Saturday, September 21, 2013

There Goes My Heart (Hal Roach/United Artists, 1938)

by Mark Gabrish Conlan • Copyright © 2013 by Mark Gabrish Conlan • All rights reserved

The film was There Goes My Heart, a 1938 production from Hal Roach Studios at a time when Roach was using the profits from the Laurel and Hardy movies to build his little comedy outfit into, if not a full-fledged major, at least a top-flight independent to match Goldwyn and Selznick, capable of making sophisticated screwball comedies with “A”-list stars (here the male lead, Fredric March, was definitely “A”-list but his co-star, Virginia Bruce, was a “B”-lister whose talent certainly should have put her on the “A”-list; maybe if her greatest film, the 1934 Jane Eyre, had been made for a major instead of for Monogram … ) and a high level of production “finish.” There Goes My Heart was based on an original story by Ed Sullivan — yes, that Ed Sullivan; at that time he was a gossip columnist in New York and he was envying the success of Walter Winchell, who’d sold a story to Hollywood that became the hit film Broadway Through a Keyhole — worked up into a script by Eddie Moran and Jack Jevne, and directed by Norman Z. McLeod (whose reputation, if he has one at all these days, comes from his two films with the Marx Brothers, Monkey Business and Horse Feathers, which at least showed he had a flair for zany comedy), but it’s really just another chip off the It Happened One Night log. Indeed, it’s so close that during the opening scene, which establishes that heiress Joan Butterfield (Virginia Bruce) is being held prisoner on her yacht by her grandfather Cyrus (Claude Gillingwater) and is told when he has to fly off the boat on business to London that she can go anywhere she likes on the yacht but she’s not allowed to leave it, I joked that he’d say, “If I let you off the boat, something horrible might happen — like you might meet Clark Gable on a bus!”

Instead she takes advantage of granddad’s absence to have the yacht sail to New York (it doesn’t look like it could survive an Atlantic crossing, and since her grandfather had said she could leave the boat “if there’s an emergency,” I wondered if the writers were going to have her tell her crew to follow the same course as the Titanic in hopes of running into an iceberg from which she’d have to be rescued), and when she gets there she sneaks off by disguising herself as her maid (though she’s wearing an expensive fur coat which one would think would have “outed” her immediately), and when she gets there she goes incognito as “Joan Baker” and takes a job at the New York outlet of Butterfield’s department store — working as a shopgirl in the store her family owns, and rooming with Peggy O’Brien (Patsy Kelly, who seems to have slimmed down from her Roach two-reelers and also have got rather nervous — though the script calls for her to be her usual voice-of-reason character, she pitches her voice higher than normal and seems annoyingly shrill, as if she’s on speed — which maybe she was to keep her weight down!). Reporter Bill Spencer (Fredric March, pretty much recycling his reporter characterization from Nothing Sacred) and his typical comic-relief photographer sidekick Flash Fisher (Arthur “Dagwood” Lake) discover Joan when they get thrown off her yacht, literally into the water, and Bill hits on an angle for the story his irascible editor Stevens (Eugene Pallette) wants him to write about Joan Butterfield (who frankly comes off as the Paris Hilton or Kardashians of the 1930’s!): he’ll meet a woman who works at Butterfield’s department store and do a profile of her as a contrast between the hard-working shopgirl and the irresponsible heiress living off the profits the work of the shopgirls generate. Of course, the hard-working shopgirl he decides to profile is Peggy O’Brien, whom he meets as she’s showing “Joan Baker” the ropes, and he realizes “Baker” is Joan Butterfield when he hears her use the phrase “if there’s an emergency.”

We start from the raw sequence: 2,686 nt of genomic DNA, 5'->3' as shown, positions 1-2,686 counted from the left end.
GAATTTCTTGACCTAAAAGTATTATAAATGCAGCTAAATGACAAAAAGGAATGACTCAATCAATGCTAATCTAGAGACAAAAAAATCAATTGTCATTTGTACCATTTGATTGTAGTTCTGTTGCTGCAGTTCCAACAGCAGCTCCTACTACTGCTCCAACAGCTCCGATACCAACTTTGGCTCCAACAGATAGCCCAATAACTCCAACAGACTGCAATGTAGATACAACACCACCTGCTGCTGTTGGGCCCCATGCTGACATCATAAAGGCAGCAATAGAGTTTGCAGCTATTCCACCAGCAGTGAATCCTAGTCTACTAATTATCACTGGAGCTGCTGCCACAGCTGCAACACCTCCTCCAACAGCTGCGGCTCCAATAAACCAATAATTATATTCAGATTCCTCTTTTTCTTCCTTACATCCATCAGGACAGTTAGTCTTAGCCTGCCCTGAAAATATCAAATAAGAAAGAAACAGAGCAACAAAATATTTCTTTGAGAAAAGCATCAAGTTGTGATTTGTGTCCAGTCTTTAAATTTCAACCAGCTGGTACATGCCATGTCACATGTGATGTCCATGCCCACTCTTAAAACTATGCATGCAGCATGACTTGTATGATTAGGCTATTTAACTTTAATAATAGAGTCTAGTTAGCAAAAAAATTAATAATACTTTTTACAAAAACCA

I don’t think you need two guesses to determine what happens next: Bill and Joan fall genuinely in love with each other, he decides to tear up the story he’s written about her that makes her look ridiculous, but Stevens has his staff reassemble it from the torn pieces and he publishes it. This causes the inevitable one-reel glitch in their relationship, but Stevens, “Flash,” Peggy, her boyfriend — aspiring chiropractor Pennypacker Z. Pennypacker (Alan Mowbray), who in one of the film’s most charming running gags is always practicing on Peggy and leaving her looking decidedly “twisted” — and even grandpa Stevens, who like his predecessor in It Happened One Night (played by Walter Connolly, who also played the irascible editor to March’s reporter in Nothing Sacred), turns into a good sport at the end and realizes his granddaughter has found a man worthy of her, all stage a ruse that involves sending telegrams to Bill and Joan to meet at Bill’s ramshackle beach house on a deserted and definitely déclassé stretch called “Sand Island” (all this is supposed to be happening in New York but the actor playing the boatman who drives Bill there uses a New England accent). They meet, a convenient thunderclap brings them together (it’s been established that Joan is deathly afraid of lightning), and a minister (Harry Langdon, uncredited but easily recognizable) engaged by Peggy and Pennypacker turns up to marry them. The door of the beach house closes and “The End” is spelled out in seashells on the sand. The writers deserve credit for a few intriguing variations on their plot template, but it still remains the sort of movie that falls back on so many clichés you think you’ve seen it before even if you haven’t — and one sequence at a skating rink, in which Bill and Joan take a series of pratfalls and the movie suddenly falls into the sort of slapstick comedy the Roach studios still did best, is considerably funnier and more delightful than the rest, which is a nicely sophisticated piece but one that’s just too familiar to be memorable.